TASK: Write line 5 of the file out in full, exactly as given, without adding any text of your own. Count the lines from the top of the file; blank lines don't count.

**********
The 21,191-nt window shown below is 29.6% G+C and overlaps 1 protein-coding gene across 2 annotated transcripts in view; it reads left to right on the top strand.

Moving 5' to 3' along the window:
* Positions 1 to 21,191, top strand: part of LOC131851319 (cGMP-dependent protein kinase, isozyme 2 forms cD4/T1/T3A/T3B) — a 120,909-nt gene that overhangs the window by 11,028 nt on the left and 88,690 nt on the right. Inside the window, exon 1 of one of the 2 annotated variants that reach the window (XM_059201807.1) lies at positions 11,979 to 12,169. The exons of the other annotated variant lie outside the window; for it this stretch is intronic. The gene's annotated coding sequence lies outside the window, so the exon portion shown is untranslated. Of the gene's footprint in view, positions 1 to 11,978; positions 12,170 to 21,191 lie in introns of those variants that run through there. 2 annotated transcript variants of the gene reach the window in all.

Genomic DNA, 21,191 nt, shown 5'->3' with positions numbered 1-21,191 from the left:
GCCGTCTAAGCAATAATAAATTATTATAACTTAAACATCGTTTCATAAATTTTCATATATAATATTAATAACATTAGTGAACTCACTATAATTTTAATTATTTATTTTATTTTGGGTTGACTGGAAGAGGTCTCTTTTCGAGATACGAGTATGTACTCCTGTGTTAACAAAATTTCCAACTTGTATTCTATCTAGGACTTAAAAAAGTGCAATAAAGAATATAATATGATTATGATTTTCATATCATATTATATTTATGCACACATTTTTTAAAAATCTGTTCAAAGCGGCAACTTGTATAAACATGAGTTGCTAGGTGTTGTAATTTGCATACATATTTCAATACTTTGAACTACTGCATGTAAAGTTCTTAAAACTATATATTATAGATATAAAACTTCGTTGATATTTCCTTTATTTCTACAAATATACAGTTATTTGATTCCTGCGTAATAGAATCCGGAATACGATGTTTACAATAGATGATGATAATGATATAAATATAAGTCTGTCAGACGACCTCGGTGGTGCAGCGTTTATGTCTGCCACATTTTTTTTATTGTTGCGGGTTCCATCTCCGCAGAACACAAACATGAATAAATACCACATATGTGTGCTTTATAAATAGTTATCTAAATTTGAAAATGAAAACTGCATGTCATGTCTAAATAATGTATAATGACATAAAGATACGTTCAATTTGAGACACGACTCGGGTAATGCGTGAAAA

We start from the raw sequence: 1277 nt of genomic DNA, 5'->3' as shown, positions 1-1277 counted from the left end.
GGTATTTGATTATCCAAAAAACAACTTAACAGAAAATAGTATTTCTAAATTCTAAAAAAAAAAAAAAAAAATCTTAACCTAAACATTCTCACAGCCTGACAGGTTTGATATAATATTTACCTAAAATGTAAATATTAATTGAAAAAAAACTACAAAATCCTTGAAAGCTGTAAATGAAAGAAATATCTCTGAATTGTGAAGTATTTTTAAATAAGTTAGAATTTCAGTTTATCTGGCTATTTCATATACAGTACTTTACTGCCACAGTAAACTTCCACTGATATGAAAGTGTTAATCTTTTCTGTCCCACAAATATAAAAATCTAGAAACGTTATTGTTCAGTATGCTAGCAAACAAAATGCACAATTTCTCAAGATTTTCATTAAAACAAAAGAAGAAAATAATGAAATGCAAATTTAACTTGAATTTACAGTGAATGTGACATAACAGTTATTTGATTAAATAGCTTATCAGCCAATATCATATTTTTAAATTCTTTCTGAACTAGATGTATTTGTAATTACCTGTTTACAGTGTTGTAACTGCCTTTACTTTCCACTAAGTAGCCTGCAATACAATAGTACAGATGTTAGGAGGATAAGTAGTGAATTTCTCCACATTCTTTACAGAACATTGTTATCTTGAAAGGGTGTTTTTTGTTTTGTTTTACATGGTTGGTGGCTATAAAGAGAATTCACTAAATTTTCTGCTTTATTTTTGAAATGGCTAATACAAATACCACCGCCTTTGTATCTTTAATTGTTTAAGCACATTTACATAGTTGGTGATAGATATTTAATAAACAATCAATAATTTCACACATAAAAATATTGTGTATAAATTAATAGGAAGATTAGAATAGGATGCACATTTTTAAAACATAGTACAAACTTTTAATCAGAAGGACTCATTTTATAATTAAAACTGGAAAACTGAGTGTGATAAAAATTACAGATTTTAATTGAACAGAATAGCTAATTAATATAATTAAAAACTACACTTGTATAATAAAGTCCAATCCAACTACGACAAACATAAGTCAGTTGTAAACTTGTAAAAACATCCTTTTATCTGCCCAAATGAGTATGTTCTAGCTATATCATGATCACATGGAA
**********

GCCGTCTAAGCAATAATAAATTATTATAACTTAAACATCGTTTCATAAATTTTCATATATAATATTAATAACATTAGTGAACTCACTATAATTTTAATTATTTATTTTATTTTGGGTTGACTGGAAGAGGTCTCTTTTCGAGATACGAGTATGTACTCCTGTGTTAACAAAATTTCCAACTTGTATTCTATCTAGGACTTAAAAAAGTGCAATAAAGAATATAATATGATTATGATTTTCATATCATATTATATTTATGCACACATTTTTTAAAAATCTGTTCAAAGCGGCAACTTGTATAAACATGAGTTGCTAGGTGTTGTAATTTGCATACATATTTCAATACTTTGAACTACTGCATGTAAAGTTCTTAAAACTATATATTATAGATATAAAACTTCGTTGATATTTCCTTTATTTCTACAAATATACAGTTATTTGATTCCTGCGTAATAGAATCCGGAATACGATGTTTACAATAGATGATGATAATGATATAAATATAAGTCTGTCAGACGACCTCGGTGGTGCAGCGTTTATGTCTGCCACATTTTTTTTATTGTTGCGGGTTCCATCTCCGCAGAACACAAACATGAATAAATACCACATATGTGTGCTTTATAAATAGTTATCTAAATTTGAAAATGAAAACTGCATGTCATGTCTAAATAATGTATAATGACATAAAGATACGTTCAATTTGAGACACGACTCGGGTAATGCGTGAAAA